thank you for your comment and wishes. Thirty-two years of absolute commitment in pursuit of my intellectual vision (a concept, as Utzon and many others have experienced, which provokes the same response in Australia as daylight does from Dracula) academically in an authoritarian, anti-intellectual, shame-based and servile culture (all elements of the founding convict culture recently celebrated yet again by Abbott’s awarding a knighthood to the English queen’s husband and prior to that, by Obama’s showing his contempt for him – and thereby, for all Australians – at the G20 etc., etc.) have come to an end.
The most determined avoidance and ignorance of the subject of my intellectual vision – the pervasive impact of mysticism on Western culture and its relationship to dialectical materialism – is the greatest failure in social and intellectual responsibility by generations of time (i.e. capitalist class)-serving academics, particularly in the humanities.
William Franke’s two volume anthology On What Cannot be Said exemplifies the extent to which mysticism has impacted on Western philosophy (in particular), religion, literature and the arts, and it is a failure which, with the decline of the latest fashion in capitalist ideology – ‘postmodernism’ – these philosopher-servants (‘are we now post-postmodernism?’ one of them asks blithely) are now moving ever so gingerly to address.
The assertion by philosophers that what they have drawn from mysticism (which they have treated as their pornography – immensely energising when studied in private but not to be acknowledged and to be dissembled about or denied when questioned on its influence on their work) is in fact the result of the most rigorous conceptual reason is the greatest fraud on social and intellectual responsibility, a blatant lie in support of Western (increasingly threatened) capitalist supremacism – ‘We reason, you stare at your navel and chant “Om”, worship nature, are ruled with failed ideologies or are hung-up on filial piety’.
The supremacist Hegel1 was the high-priest of this. His altar boy Wittgenstein (Heraclitus without the Heraclitus, who wrote in the Foreword to his Philosophical Remarks that he would have dedicated the book to the glory of God but people wouldn’t have understood), as Russell noted, had much to say on what cannot be said – all set out in meticulous mathematical order. There are numerous others.
The present-day philosopher-servants of capital, people who would never go near mysticism before when the modernist and pomo bandwagons were rolling down main street, to be ridden for successful careers (bandwagons themselves suffused with mysticism), academics who rejected me, who abused me, who refused to recommend me for teaching what amounts to the basis for an entire cultural re-reading – an honest cultural re-reading, telling me I am intolerant of the views of others but when asked for evidence could provide none from many hours of class-time, then taught an awareness they got from me, must know that the subject of Western mysticism (particularly modern Western mysticism) has the potential to blow the lid on so much that they and their academic fellows and forebears have been utterly complicit in.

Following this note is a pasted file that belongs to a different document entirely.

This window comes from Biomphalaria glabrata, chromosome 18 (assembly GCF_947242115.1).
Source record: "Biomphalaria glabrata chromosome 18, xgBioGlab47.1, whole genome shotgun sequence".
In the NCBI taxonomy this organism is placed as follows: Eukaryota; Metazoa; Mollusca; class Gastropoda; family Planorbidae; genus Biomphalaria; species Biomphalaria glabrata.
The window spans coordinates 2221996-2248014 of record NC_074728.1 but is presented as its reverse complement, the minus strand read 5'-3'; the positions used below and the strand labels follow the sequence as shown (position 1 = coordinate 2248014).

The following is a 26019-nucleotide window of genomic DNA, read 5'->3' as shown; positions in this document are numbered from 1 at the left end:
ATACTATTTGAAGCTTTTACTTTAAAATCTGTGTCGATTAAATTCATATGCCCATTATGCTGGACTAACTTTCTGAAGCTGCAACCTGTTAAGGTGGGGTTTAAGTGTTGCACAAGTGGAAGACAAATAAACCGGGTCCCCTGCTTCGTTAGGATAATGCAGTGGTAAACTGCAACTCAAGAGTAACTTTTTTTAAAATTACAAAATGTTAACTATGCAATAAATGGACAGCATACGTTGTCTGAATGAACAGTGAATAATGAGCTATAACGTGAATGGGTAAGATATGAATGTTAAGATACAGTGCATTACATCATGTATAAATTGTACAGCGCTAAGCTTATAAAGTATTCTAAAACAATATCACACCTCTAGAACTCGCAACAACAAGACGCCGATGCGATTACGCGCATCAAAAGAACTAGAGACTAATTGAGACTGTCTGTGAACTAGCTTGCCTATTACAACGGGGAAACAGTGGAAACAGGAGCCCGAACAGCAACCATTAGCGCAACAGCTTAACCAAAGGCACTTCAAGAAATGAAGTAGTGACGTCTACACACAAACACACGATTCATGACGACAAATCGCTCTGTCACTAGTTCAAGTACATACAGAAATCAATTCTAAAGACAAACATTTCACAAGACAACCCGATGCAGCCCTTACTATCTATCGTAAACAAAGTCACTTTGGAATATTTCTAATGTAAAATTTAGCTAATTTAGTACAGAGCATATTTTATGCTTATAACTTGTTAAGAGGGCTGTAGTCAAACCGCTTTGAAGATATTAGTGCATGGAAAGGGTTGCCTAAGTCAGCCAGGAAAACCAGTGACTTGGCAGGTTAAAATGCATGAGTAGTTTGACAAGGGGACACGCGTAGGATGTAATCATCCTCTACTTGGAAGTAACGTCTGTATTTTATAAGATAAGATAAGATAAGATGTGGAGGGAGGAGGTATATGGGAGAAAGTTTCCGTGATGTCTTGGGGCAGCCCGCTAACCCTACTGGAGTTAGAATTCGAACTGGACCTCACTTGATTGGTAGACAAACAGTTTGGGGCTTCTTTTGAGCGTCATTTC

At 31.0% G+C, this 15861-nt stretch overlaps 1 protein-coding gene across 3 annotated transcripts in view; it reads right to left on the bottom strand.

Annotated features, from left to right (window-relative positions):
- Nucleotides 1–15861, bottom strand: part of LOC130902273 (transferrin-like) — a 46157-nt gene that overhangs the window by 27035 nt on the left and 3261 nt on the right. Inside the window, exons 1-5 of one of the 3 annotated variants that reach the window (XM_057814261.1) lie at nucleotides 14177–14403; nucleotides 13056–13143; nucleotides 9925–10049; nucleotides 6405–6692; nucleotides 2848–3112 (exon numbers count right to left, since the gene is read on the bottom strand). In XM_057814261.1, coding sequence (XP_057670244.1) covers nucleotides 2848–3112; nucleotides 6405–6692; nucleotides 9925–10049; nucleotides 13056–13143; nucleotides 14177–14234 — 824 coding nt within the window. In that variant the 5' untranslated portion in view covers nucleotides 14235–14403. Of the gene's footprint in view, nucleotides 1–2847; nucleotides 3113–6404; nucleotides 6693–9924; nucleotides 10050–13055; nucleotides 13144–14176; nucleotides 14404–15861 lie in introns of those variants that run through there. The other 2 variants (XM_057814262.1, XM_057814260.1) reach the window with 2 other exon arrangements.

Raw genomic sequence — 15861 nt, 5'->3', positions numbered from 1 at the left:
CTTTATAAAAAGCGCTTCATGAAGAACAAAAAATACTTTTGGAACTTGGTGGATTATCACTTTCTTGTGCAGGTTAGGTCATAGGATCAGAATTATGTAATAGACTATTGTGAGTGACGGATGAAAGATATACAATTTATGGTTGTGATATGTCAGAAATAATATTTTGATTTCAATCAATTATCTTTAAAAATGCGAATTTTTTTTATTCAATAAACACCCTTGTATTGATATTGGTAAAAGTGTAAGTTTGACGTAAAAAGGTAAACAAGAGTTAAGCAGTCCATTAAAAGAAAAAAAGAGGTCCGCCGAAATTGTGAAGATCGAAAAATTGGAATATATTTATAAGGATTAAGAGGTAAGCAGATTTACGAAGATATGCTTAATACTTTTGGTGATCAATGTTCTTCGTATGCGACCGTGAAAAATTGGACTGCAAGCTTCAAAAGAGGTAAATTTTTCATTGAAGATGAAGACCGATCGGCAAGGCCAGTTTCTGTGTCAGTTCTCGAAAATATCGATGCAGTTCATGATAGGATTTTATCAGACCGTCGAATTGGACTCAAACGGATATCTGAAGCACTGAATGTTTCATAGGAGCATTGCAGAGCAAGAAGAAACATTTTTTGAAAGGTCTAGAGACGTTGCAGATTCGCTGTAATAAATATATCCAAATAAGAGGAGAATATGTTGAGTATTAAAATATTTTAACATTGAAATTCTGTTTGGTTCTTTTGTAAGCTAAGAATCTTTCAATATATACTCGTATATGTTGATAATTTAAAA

All these people who are now updating their songbooks have histories and should be held to account. Mysticism is not new to Western culture – it runs right through it to the present and its influence on Western culture has been and continues to be profound.
Ever calculating intellectual cowards, I believe these philosopher-servants don’t know what to do with such a hot potato now that they have been forced, by circumstances, to take it.
I believe the results of my absolute commitment and efforts over thirty two years to understand and explicate the impact of mysticism on Western culture have been appropriated from me at both the College of Fine Arts, UNSW and the University of Sydney, while I have been contained, laughed at (in 1999 I submitted a proposal to teach a course titled ‘Art and Ideology through Modernism’ to the Centre for Continuing Education at the University of Sydney. My referees were a professor in the department of fine arts at the university and a prominent Australian art writer. After numerous phone calls to the CCE because I had received neither a reply nor a decision, I finally spoke with a woman who asked me the name of my proposed course. When I told her, this provincial fool laughed, saying ‘That course wouldn’t suit our demographic’ and hung up), and excluded.
My blog has resulted from these and many other similar experiences.
Best regards, Phil
1. ‘(The Oriental spirit) remains impoverished, arid, and just a matter for the understanding. For this reason we find, on the part of Orientals, only reflections, only arid understanding, a completely external enumeration of elements, something utterly deplorable, empty, pedantic, and devoid of spirit, an elaboration of logic similar to the old Wolffian logic. It is the same with Oriental ceremonies.
This is the general character of Oriental religious representations and philosophy. There is, as in their cultus, on the one hand an immersion in devotion, in substance, and so the pedantic detail of the cultus – a vast array of the most tasteless ceremonies and religious activities – and on the other hand, the sublimity and boundlessness in which everything perishes.
There are two Oriental peoples whom I wish to mention, the Chinese and the Indians.’
G.W.F.Hegel, Lectures on the History of Philosophy 1825-6 Volume I: Introduction and Oriental Philosophy, Together With the Introductions from the Other Series of These Lectures, Trans. Robert F. Brown and J.M. Stewart, Clarendon Press, Oxford, 2009, 106 ↩